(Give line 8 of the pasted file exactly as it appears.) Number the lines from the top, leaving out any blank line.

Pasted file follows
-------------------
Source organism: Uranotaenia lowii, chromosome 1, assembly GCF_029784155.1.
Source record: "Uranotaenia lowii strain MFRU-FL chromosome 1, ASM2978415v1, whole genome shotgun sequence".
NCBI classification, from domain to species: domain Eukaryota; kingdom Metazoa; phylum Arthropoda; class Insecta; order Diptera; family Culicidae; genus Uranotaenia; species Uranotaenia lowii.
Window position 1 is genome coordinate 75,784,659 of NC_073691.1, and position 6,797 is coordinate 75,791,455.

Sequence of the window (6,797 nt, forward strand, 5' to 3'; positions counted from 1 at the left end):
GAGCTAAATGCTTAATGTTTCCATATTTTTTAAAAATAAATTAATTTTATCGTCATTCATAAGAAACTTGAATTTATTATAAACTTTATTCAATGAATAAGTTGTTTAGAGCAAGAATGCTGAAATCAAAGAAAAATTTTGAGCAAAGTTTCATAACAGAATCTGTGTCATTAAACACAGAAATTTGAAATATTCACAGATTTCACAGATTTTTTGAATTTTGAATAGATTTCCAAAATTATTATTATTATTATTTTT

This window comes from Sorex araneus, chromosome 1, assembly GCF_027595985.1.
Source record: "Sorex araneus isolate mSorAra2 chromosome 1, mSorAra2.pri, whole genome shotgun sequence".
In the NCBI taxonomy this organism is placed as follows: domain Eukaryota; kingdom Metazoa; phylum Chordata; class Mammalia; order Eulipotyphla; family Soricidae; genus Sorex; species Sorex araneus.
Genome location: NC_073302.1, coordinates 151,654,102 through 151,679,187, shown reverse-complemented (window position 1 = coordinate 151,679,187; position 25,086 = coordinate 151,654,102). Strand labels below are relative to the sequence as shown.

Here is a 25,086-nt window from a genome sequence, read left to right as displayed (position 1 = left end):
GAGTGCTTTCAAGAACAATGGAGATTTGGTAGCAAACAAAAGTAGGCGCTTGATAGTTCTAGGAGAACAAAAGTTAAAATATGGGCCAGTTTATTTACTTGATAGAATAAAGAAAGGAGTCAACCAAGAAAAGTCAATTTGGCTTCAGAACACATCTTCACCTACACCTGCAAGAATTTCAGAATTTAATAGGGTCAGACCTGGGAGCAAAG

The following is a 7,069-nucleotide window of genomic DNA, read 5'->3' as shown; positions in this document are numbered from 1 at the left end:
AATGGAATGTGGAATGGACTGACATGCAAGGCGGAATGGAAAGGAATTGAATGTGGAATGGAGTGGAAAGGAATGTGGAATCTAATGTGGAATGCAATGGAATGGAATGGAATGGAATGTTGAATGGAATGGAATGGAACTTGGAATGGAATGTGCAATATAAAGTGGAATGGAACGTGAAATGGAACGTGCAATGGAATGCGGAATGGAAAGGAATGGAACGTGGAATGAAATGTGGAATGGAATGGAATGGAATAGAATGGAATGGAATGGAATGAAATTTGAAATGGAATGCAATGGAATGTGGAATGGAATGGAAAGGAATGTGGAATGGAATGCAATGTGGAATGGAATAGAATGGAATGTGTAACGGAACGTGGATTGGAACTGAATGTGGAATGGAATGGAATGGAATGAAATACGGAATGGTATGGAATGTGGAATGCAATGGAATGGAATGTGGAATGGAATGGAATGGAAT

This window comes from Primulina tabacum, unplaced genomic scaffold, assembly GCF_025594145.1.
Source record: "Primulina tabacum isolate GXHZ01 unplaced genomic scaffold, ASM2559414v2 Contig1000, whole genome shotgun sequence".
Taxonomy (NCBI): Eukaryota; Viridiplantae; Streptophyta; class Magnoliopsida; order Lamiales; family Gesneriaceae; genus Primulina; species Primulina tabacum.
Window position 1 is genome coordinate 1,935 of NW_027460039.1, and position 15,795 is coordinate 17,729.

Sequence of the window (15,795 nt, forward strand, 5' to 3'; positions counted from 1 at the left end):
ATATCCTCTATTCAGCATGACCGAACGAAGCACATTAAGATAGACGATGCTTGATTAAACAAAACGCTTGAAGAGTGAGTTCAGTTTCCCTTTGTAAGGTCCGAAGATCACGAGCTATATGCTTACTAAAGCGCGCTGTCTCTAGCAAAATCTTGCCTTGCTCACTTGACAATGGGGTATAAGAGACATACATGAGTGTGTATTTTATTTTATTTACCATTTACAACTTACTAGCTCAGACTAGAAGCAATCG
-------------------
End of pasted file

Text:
Source record: "Sorex araneus isolate mSorAra2 chromosome 1, mSorAra2.pri, whole genome shotgun sequence".